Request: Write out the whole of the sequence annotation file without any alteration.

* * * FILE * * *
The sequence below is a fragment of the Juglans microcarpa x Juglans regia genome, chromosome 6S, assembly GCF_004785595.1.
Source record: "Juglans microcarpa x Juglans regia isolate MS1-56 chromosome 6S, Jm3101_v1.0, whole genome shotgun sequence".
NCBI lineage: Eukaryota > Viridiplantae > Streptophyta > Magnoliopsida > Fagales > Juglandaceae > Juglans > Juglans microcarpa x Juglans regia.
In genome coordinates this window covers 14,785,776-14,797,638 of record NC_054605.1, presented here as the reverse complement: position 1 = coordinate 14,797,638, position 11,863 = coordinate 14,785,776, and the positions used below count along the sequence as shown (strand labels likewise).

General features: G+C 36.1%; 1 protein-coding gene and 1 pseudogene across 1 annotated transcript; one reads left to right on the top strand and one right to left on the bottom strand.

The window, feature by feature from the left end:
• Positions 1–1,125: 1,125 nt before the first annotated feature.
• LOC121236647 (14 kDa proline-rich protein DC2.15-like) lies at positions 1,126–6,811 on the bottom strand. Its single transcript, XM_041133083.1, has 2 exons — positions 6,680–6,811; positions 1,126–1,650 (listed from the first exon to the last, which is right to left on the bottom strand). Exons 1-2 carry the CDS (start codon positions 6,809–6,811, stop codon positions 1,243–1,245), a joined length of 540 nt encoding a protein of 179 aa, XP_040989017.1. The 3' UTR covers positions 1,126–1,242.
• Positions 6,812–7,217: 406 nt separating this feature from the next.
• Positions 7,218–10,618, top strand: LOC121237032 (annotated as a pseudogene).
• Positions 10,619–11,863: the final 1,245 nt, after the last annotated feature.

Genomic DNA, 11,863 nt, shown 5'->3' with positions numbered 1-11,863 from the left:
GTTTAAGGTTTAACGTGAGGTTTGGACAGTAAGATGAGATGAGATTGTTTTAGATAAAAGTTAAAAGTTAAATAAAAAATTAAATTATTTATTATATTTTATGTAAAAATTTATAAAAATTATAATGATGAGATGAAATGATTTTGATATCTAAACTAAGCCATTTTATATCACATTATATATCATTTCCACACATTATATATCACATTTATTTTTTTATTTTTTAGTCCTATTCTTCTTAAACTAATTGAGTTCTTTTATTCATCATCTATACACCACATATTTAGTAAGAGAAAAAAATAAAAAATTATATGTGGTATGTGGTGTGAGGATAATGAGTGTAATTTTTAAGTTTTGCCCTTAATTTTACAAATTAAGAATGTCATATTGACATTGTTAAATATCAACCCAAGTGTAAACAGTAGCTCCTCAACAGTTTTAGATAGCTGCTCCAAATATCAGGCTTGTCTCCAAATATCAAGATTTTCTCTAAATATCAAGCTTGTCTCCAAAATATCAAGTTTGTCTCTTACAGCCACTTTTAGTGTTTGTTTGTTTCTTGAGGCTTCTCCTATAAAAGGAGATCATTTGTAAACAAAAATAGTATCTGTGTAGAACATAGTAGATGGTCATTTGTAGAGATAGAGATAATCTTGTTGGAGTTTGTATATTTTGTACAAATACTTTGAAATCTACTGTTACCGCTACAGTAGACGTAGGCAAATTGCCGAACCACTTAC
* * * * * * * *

The sequence below is a fragment of the Juglans microcarpa x Juglans regia genome, chromosome 6S, assembly GCF_004785595.1.
Source record: "Juglans microcarpa x Juglans regia isolate MS1-56 chromosome 6S, Jm3101_v1.0, whole genome shotgun sequence".
NCBI lineage: Eukaryota > Viridiplantae > Streptophyta > Magnoliopsida > Fagales > Juglandaceae > Juglans > Juglans microcarpa x Juglans regia.
In genome coordinates this window covers 14,785,776-14,797,638 of record NC_054605.1, presented here as the reverse complement: position 1 = coordinate 14,797,638, position 11,863 = coordinate 14,785,776, and the positions used below count along the sequence as shown (strand labels likewise).

General features: G+C 36.1%; 1 protein-coding gene and 1 pseudogene across 1 annotated transcript; one reads left to right on the top strand and one right to left on the bottom strand.

The window, feature by feature from the left end:
• Positions 1–1,125: 1,125 nt before the first annotated feature.
• LOC121236647 (14 kDa proline-rich protein DC2.15-like) lies at positions 1,126–6,811 on the bottom strand. Its single transcript, XM_041133083.1, has 2 exons — positions 6,680–6,811; positions 1,126–1,650 (listed from the first exon to the last, which is right to left on the bottom strand). Exons 1-2 carry the CDS (start codon positions 6,809–6,811, stop codon positions 1,243–1,245), a joined length of 540 nt encoding a protein of 179 aa, XP_040989017.1. The 3' UTR covers positions 1,126–1,242.
• Positions 6,812–7,217: 406 nt separating this feature from the next.
• Positions 7,218–10,618, top strand: LOC121237032 (annotated as a pseudogene).
• Positions 10,619–11,863: the final 1,245 nt, after the last annotated feature.

Genomic DNA, 11,863 nt, shown 5'->3' with positions numbered 1-11,863 from the left:
GTTTAAGGTTTAACGTGAGGTTTGGACAGTAAGATGAGATGAGATTGTTTTAGATAAAAGTTAAAAGTTAAATAAAAAATTAAATTATTTATTATATTTTATGTAAAAATTTATAAAAATTATAATGATGAGATGAAATGATTTTGATATCTAAACTAAGCCATTTTATATCACATTATATATCATTTCCACACATTATATATCACATTTATTTTTTTATTTTTTAGTCCTATTCTTCTTAAACTAATTGAGTTCTTTTATTCATCATCTATACACCACATATTTAGTAAGAGAAAAAAATAAAAAATTATATGTGGTATGTGGTGTGAGGATAATGAGTGTAATTTTTAAGTTTTGCCCTTAATTTTACAAATTAAGAATGTCATATTGACATTGTTAAATATCAACCCAAGTGTAAACAGTAGCTCCTCAACAGTTTTAGATAGCTGCTCCAAATATCAGGCTTGTCTCCAAATATCAAGATTTTCTCTAAATATCAAGCTTGTCTCCAAAATATCAAGTTTGTCTCTTACAGCCACTTTTAGTGTTTGTTTGTTTCTTGAGGCTTCTCCTATAAAAGGAGATCATTTGTAAACAAAAATAGTATCTGTGTAGAACATAGTAGATGGTCATTTGTAGAGATAGAGATAATCTTGTTGGAGTTTGTATATTTTGTACAAATACTTTGAAATCTACTGTTACCGCTACAGTAGACGTAGGCAAATTGCCGAACCACTTAC